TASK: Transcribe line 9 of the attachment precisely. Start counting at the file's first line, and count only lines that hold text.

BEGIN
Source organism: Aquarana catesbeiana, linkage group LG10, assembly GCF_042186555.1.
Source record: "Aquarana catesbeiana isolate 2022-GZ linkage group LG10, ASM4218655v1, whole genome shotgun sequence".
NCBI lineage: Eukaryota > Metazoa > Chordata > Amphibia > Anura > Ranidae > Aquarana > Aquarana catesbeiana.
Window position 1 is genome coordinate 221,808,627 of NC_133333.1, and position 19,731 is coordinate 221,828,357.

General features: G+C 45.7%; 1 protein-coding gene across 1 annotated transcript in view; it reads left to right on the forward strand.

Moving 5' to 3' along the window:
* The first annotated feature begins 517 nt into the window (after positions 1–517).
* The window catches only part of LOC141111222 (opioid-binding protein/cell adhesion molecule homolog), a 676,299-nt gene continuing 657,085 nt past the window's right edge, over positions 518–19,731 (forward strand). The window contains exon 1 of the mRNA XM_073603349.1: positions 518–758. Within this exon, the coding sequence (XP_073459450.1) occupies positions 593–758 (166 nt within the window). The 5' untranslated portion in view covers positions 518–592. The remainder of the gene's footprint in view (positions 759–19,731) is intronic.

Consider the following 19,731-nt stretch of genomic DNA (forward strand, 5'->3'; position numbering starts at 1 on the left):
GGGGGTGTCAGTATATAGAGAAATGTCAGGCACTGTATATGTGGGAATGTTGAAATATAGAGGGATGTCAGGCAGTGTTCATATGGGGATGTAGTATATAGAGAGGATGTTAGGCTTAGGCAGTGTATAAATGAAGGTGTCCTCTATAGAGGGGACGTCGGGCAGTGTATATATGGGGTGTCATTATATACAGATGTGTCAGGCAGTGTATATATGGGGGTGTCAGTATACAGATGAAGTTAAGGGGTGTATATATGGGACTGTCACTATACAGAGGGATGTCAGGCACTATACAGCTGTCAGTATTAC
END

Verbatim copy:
Consider the following 19,731-nt stretch of genomic DNA (forward strand, 5'->3'; position numbering starts at 1 on the left):